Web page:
Performance means efficiency. In the context of Open Web Apps, this document explains in general what performance is, how the browser platform helps improve it, and what tools and processes you can use to test and improve it.
Ultimately, user-perceived performance is the only performance that matters. Users provide inputs to the system through touch, movement, and speech. In return, they perceive outputs through sight, touch, and hearing. Performance is the quality of system outputs in response to user inputs.
All other things being equal, code optimized for some target besides user-perceived performance (hereafter UPP) loses when competing against code optimized for UPP. Users prefer, say, a responsive, smooth app that only processes 1,000 database transactions per second, over a choppy, unresponsive app that processes 100,000,000 per second. Of course, it's by no means pointless to optimize other metrics, but real UPP targets come first.
The next few subsections point out and discuss essential performance metrics.
Responsiveness means how fast the system provides outputs (possibly multiple ones) in response to user inputs. For example, when a user taps the screen, they expect the pixels to change in a certain way. For this interaction, the responsiveness metric is the time elapsed between the tap and the pixel change.
Responsiveness sometimes involves multiple stages of feedback. Application launch is one particularly important case discussed in more detail below.
Responsiveness is important because people get frustrated and angry when they're ignored. Your app is ignoring the user every second that it fails to respond to the user's input.
Framerate is the rate at which the system changes pixels displayed to the user. This is a familiar concept: everyone prefers, say, games that display 60 frames per second over ones that display 10 frames per second, even if they can't explain why.
Framerate is important as a "quality of service" metric. Computer displays are designed to "fool" user's eyes, by delivering photons to them that mimic reality. For example, paper covered with printed text reflects photons to the user's eyes in some pattern. By manipulating pixels, a reader app emits photons in a similar pattern to "fool" the user's eyes.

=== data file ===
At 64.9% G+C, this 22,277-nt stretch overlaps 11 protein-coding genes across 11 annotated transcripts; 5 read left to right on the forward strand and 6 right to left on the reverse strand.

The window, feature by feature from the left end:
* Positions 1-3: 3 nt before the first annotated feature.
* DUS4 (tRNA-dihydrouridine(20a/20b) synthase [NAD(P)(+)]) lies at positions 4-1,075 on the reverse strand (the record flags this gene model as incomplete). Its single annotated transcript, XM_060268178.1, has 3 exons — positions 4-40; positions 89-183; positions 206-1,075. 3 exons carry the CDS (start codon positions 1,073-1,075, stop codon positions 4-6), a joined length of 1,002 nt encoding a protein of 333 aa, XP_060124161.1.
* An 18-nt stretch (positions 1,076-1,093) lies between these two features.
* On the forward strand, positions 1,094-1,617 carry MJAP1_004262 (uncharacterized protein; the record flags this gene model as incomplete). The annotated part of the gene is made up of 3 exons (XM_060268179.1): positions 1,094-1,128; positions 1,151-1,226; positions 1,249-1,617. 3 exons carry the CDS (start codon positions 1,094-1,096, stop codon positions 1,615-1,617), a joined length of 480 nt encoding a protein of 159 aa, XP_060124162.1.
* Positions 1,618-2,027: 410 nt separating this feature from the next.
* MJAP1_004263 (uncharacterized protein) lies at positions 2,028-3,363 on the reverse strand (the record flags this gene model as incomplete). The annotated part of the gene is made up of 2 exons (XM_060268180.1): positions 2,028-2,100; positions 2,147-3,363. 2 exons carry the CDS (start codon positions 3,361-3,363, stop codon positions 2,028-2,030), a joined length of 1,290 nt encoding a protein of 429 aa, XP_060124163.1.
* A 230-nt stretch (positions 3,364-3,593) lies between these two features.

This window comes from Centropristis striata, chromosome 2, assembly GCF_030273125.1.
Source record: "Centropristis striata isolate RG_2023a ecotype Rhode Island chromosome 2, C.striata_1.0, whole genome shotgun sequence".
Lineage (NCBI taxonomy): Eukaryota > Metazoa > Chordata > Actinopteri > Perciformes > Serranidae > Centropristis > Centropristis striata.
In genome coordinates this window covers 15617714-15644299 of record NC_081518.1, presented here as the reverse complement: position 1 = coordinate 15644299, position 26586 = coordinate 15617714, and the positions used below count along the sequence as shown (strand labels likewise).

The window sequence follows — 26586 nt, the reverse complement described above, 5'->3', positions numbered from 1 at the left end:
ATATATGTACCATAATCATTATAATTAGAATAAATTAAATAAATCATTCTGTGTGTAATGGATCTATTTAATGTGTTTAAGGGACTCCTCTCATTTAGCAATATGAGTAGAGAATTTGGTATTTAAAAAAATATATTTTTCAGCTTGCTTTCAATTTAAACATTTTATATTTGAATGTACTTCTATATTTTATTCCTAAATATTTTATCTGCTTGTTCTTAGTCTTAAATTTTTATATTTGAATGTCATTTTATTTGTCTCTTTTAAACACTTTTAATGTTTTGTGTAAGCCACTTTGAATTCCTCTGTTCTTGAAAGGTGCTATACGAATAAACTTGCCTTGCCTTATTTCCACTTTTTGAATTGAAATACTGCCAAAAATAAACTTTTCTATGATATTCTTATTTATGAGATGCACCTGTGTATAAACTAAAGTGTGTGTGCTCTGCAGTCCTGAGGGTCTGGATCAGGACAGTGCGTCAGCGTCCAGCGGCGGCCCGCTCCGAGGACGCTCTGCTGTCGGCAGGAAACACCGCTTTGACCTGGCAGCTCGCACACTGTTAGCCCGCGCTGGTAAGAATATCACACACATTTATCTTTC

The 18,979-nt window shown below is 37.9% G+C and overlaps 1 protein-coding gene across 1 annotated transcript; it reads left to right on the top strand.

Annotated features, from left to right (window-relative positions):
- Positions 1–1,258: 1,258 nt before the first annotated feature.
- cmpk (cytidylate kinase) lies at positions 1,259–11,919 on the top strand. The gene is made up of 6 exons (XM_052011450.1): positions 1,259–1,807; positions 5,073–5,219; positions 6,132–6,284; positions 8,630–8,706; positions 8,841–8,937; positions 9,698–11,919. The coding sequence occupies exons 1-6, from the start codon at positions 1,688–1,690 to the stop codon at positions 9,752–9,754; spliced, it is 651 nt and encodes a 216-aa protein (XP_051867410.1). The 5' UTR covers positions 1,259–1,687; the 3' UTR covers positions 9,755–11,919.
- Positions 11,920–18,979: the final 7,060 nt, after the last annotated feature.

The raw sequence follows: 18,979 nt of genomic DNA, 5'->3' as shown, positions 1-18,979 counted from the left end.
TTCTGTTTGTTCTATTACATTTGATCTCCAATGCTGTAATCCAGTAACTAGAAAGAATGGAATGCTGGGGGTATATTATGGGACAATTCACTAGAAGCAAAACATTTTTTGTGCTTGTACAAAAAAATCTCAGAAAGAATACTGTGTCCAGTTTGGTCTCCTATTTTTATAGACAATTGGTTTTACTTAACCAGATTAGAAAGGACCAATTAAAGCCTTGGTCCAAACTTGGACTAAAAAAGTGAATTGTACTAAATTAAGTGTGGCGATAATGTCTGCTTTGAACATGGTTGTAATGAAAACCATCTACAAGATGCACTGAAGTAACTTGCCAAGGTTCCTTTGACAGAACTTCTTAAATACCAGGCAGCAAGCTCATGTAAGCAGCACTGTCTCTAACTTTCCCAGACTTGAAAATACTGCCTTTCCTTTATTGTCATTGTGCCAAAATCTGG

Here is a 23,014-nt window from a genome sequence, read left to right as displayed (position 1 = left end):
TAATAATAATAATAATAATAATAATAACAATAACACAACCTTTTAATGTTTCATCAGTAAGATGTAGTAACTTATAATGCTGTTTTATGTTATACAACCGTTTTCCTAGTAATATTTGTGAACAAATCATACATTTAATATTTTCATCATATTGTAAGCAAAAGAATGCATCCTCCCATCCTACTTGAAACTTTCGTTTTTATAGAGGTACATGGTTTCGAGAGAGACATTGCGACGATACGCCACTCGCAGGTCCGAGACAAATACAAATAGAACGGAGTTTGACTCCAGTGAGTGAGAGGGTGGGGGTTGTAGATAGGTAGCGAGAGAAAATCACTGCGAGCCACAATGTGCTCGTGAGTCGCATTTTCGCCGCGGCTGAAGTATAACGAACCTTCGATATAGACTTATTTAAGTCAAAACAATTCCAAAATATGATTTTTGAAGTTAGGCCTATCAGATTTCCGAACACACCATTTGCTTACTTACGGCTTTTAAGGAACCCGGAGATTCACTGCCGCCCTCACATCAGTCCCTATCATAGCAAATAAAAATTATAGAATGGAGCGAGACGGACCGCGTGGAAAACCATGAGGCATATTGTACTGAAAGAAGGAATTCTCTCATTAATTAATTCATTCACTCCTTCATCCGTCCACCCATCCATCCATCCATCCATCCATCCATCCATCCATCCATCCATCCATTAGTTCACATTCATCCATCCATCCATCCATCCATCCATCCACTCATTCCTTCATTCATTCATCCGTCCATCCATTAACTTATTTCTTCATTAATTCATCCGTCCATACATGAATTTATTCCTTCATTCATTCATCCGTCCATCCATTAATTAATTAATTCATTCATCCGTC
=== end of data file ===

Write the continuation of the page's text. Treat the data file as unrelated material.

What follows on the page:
As your brain infers, motion is not jerky and discrete, but rather "updates" smoothly and continuously. (Strobe lights are fun because they turn that upside down, starving your brain of inputs to create the illusion of discrete reality). On a computer display, a higher framerate makes for a more faithful imitation of reality.
Note: Humans usually cannot perceive differences in framerate above 60Hz. That's why most modern electronic displays are designed to refresh at that rate. A television probably looks choppy and unrealistic to a hummingbird, for example.
Memory usage is another key metric. Unlike responsiveness and framerate, users don't directly perceive memory usage, but memory usage closely approximates "user state". An ideal system would maintain 100% of user state at all times: all applications in the system would run simultaneously, and all applications would retain the state created by the user the last time the user interacted with the application (application state is stored in computer memory, which is why the approximation is close).
From this comes an important but counter-intuitive corollary: a well-designed system does not maximize the amount of free memory. Memory is a resource, and free memory is an unused resource. Rather, a well-designed system has been optimized to use as much memory as possible to maintain user state, while meeting other UPP goals.
That doesn't mean the system should waste memory. When a system uses more memory than necessary to maintain some particular user state, the system is wasting a resource it could use to retain some other user state. In practice, no system can maintain all user states. Intelligently allocating memory to user state is an important concern that we go over in more detail below.
The final metric discussed here is power usage. Like memory usage, users perceive power usage only indirectly, by how long their devices can maintain all other UPP goals. In service of meeting UPP goals, the system must use only the minimum power required.
The remainder of this document will discuss performance in terms of these metrics.